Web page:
If you've ever watched an old western, I'm sure you have spent at least some time wondering what it must have been like to live during that era. Lucky for us, a few spots in the world can still provide us with a small glimpse into life in the old west. One of the best-preserved ghost towns in the world is Bodie. Built on the back of a mining boom this town grew to well over 10,000 residents in the early parts of the 19th century. Eventually the mine dried up, and combined with a devastating fire the townsfolk up and left…taking virtually nothing with them. What is left is a beautifully preserved old west town. Visiting Bodie during the day with the crowds of tourists can make it hard to get the feeling of what it must have been like to live here back in the day…but at night, it's a whole new ball game.
Our group of 12 eager photographers met us Friday afternoon for a weekend of night shooting in Bodie and Mono Lake. After our orientation, we gave the group a bit of time to go buy some snacks, or grab a meal before we set off for the park.
Having Bodie all to ourselves from sunset until midnight is AWESOME. It gives us the freedom to really FEEL the place out, and get lost in the solitude and quiet. Scott and I gave the group some time to explore at sunset, and grab some images. We helped point folks in the right direction, and give them some feedback on their images. This time of year is great on the eastern slop of the Sierra; sunsets often are filled with lovely monsoon clouds that change a variety of different colors with the setting sun. When the sun sets, the clouds magically blow away and give way to a clear star filled sky to photograph.
Once the dark descended on the ghost town it was time to get to it. Scott and I started the class out with some pinpoint stars. This the least time consuming night images…each exposure is only about 20 seconds long. It gives us time to deal with any technical difficulties on the student cameras, and get our light painting times and techniques fine-tuned. We used a variety of colors, and a mix of flashlights and hand held flashes to light up the old church. It was a lot of fun. Once everyone had several images of the church with the lovely sky filled with pinpoint stars it was time to start our long star trail shots. We set the intervolmeters up to take a series of 5 minute exposures with a second in between…then go have a seat in our little room. A few students had some technical difficulties with their remotes, so they had to monitor their cameras to make sure they behaved. Eventually, however, everyone got enough star trail shots that we could process them later in the workshop.
Once the star trail was done Scott and I broke the group up into 2 smaller factions and had them shoot some pinpoint stars over various parts of the ghost town. We also played with some colored gels, and had fun seeing how the different colors played out in our ghostly scenes.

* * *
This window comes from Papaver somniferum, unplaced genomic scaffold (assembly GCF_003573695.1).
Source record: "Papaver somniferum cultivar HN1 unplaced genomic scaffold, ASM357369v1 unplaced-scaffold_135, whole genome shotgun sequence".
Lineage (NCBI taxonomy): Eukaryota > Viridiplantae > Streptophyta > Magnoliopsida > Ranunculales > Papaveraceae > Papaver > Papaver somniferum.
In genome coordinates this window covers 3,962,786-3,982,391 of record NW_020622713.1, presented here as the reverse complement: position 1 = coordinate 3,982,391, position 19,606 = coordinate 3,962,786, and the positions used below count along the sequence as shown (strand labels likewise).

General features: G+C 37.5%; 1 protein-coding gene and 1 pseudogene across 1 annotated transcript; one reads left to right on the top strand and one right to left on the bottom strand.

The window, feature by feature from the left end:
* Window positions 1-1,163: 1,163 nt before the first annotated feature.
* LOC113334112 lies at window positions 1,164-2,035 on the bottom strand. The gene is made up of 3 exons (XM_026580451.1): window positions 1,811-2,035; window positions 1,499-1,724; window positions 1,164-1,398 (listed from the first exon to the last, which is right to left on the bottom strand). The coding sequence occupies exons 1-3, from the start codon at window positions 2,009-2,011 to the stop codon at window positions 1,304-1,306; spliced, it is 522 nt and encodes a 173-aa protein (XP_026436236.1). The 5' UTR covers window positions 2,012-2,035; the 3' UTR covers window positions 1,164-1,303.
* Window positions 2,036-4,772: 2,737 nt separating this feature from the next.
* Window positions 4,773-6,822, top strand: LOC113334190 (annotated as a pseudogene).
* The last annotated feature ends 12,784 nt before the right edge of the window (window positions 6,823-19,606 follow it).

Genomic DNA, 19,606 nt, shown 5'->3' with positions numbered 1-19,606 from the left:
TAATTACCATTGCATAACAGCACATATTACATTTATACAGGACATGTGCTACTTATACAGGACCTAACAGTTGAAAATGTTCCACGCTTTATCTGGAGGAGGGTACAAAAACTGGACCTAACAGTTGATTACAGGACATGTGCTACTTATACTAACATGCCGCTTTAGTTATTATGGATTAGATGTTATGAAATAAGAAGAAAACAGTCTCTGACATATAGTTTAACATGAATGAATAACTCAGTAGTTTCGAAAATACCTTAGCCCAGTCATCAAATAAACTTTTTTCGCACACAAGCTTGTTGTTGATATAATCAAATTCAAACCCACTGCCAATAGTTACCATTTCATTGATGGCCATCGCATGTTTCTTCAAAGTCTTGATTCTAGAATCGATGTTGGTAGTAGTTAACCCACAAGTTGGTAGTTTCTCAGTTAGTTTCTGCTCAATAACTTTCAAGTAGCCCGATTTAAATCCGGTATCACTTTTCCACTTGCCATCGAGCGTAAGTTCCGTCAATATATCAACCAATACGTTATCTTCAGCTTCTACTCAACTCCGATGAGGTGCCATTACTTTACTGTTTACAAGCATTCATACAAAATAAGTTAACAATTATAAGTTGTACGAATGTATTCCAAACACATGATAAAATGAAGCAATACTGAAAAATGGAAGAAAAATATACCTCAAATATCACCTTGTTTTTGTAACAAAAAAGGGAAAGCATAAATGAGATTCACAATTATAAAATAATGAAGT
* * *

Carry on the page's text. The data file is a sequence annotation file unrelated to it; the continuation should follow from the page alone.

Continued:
Midnight comes quick, before we knew it we were on our way back to the hotel with memory cards full of night fun.
Our next day began at noon. We were headed back to Bodie. Puffy white clouds dotted the sky, and we were all excited to get back and really explore the park and work on creating some magical monochromatic imagery. The park was fairly crowded, but we all found little nooks and crannies to photograph…we had a few folks work on some long exposures with solid ND filters, others really go lost and wandered from top to bottom of the park looking for their own special spots.
That night we were headed to Mono Lake…from a man made wonder to a natural wonder. We lucked out and had a really nice sunset again! Light rays beamed up from behind the Sierra range, and gave everyone some really nice images. Scott and I helped point people to the best comps, and made sure they were all grabbing some of the wonderful light. Once the sun was gone…90% of the people in the area packed up and left. We stayed to photograph some pinpoint stars over a couple of different scenes. We again worked on the settings, different types of light painting (using the colored gels) and various powered flashlights. It was a lot of fun. Unfortunately, we don't have Mono Lake all to ourselves…a few other folks were out doing night shooting as well…which means the areas we can photograph are a little limited as to not negatively affect the work of others enjoying this area as well. Around 11pm we packed up to head back to the hotel…the next morning we were on to get our processing technique learned.
We set up at the Whoa Nellie Deli…a local institution. They had a lovely lawn and outdoor area we made into a makeshift classroom. Scott helped get everyone dialed in on the ways to process the star trails, and how to make them look the best they can. Once folks had processed the star trails, we both helped answer individual needs on tips and tricks to remove plane trails, fix lens distortion, and other little ways to help improve an image. There were so many nice images on the classes machines…it was fun to see all the different ways folks view a scene. Eventually the laptop batteries were dying and that was a hint that it was time to wrap it up.
The time really flew by quickly, and we all had a great weekend of exploring the wild west after dark.
Until next time,
Brian, Scott, and the rest of the Aperture Academy team
If you'd like to join us at one of our workshops, you can find the schedule/sign up here.